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October 2008

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Magistrate Judges Are Effective, Flexible Judiciary Resource


Judge Dennis Cavanaugh has chaired the Judicial Conference Committee on the Administration of the Magistrate Judges System since 2006. He was a U.S. magistrate judge for the District of New Jersey from 1993 to 2000, when he was appointed to the federal bench as a U.S. district judge in the District of New Jersey.

Judge Dennis M. Cavanaugh (D.N.J.)

The Federal Magistrates Act celebrates its 40th anniversary this month. What did the Act accomplish? The Federal Magistrates Act was enacted in 1968 to replace the United States commissioner system, which had been in place for about 175 years. Commissioners had been used in the courts to try petty offenses and conduct preliminary proceedings in criminal cases. The Act created a new judicial officer who could not only do the work of the commissioners, but also perform many other duties, helping the district courts cope with growing caseloads. And from the earliest years in office, the new judicial officers—magistrates, as they were called then—were recognized as valuable resources in civil as well as criminal cases.



What is the role of magistrate judges today in the federal court system? How has it changed in 40 years? The role of magistrate judges has evolved in a number of ways. First of all, Congress has acted repeatedly to enhance the authority of magistrate judges, to clarify their judicial status, and to improve the system’s overall effectiveness. In response to early challenges to the authority of magistrate judges to handle various types of proceedings, Congress amended the 1968 Act a number of times: in 1976 to explicitly authorize magistrate judges to conduct evidentiary hearings, and then in 1979, to expressly authorize them to enter final orders disposing of civil cases with the consent of the parties. Also, limited contempt authority was authorized in 2000.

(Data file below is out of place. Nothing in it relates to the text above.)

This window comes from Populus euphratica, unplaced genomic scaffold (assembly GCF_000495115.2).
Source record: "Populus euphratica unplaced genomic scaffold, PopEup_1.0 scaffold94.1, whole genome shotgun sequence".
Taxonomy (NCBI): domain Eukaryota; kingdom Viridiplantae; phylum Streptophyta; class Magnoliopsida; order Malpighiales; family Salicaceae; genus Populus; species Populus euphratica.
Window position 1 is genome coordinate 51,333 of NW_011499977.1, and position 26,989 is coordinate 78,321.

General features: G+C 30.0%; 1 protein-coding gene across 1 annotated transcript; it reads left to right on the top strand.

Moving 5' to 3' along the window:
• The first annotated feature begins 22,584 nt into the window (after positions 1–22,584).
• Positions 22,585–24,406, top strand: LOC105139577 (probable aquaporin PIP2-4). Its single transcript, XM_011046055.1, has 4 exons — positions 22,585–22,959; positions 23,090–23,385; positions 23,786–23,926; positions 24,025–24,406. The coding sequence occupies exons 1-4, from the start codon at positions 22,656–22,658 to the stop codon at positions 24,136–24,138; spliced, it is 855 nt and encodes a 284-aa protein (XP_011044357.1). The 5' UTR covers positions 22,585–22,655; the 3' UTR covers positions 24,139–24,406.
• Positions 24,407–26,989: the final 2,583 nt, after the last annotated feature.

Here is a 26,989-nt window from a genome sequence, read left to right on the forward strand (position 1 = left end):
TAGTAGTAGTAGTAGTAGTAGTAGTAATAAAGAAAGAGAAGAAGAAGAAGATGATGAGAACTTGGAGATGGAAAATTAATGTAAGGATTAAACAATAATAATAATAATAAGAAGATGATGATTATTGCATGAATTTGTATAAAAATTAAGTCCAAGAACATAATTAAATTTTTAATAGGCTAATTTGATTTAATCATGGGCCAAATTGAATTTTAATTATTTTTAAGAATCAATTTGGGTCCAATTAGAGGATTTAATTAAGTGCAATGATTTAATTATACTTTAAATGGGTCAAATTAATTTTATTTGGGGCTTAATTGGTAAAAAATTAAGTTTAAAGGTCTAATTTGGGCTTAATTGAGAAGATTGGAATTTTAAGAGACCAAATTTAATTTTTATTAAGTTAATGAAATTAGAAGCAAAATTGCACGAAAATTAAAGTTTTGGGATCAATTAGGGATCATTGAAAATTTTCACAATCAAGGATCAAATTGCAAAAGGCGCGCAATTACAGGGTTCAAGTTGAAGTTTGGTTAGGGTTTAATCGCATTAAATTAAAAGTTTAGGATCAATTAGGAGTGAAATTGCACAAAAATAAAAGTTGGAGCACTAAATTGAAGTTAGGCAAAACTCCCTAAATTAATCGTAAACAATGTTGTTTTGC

In addition to the direct effect of legislation specifically enhancing and clarifying the scope of magistrate judges’ authority, the federal courts have responded to the overall growth in caseload by using magistrate judges to meet the particular demands of their changing caseloads. For example, in recent years many courts have assigned an increasing number of felony guilty plea proceedings to magistrate judges.

Congress also has acted to improve the salary and retirement benefits of magistrate judges and to promote the recruitment and appointment of highly qualified individuals. In 1990, Congress changed the title from magistrate to United States magistrate judge, making it clear that these are judicial officers to be addressed as judge or magistrate judge.

Magistrate judges are adjuncts to the Article III district judges. Full-time magistrate judges serve an eight-year term and they may be reappointed for successive terms. They are appointed by the district judges in each district.

Time Line in the Evolution of the Magistrate Judges System

1968

1970

The Federal Magistrates Act (the Act) is signed into law by President Lyndon Baines Johnson on October 17.

1969

The Judicial Conference authorizes 83 full-time magistrate positions, 450 part-time magistrate positions and 13 combination clerk-magistrate or referee in bankruptcy-magistrate positions to replace over 700 commissioners.

1971

The Judicial Conference establishes the magistrates system in five pilot districts: District of Columbia, New Jersey, Virginia Eastern, California Southern, and Kansas.

By July 1, the magistrates system is fully operational, replacing the commissioner system in all district courts.

District courts utilize their magistrate judges in different ways. Why is that?

Probably one of the most significant aspects of the system is its flexibility. Congress granted broad statutory authority to magistrate judges, but it gave the district courts wide latitude as to their utilization to address local needs and conditions. District courts utilize magistrate judges differently for many reasons, including the varying caseload demands and the mixes of cases, differences in court culture, different views on the most effective role of magistrate judges, and sometimes to benefit from the particular skills of incumbent magistrate judges. In New Jersey, for example, one of the primary roles of our magistrate judges is conducting settlement conferences, and they’ve become very effective in settling cases.

There’s no ideal or specific model for magistrate judge utilization, however, the Judicial Conference and the Magistrate Judges Committee do encourage extensive utilization of magistrate judges. In fact, the Committee has summarized its views in a paper called “Suggestions for the Utilization of Magistrate Judges,” which we make available to judges and others in the district courts.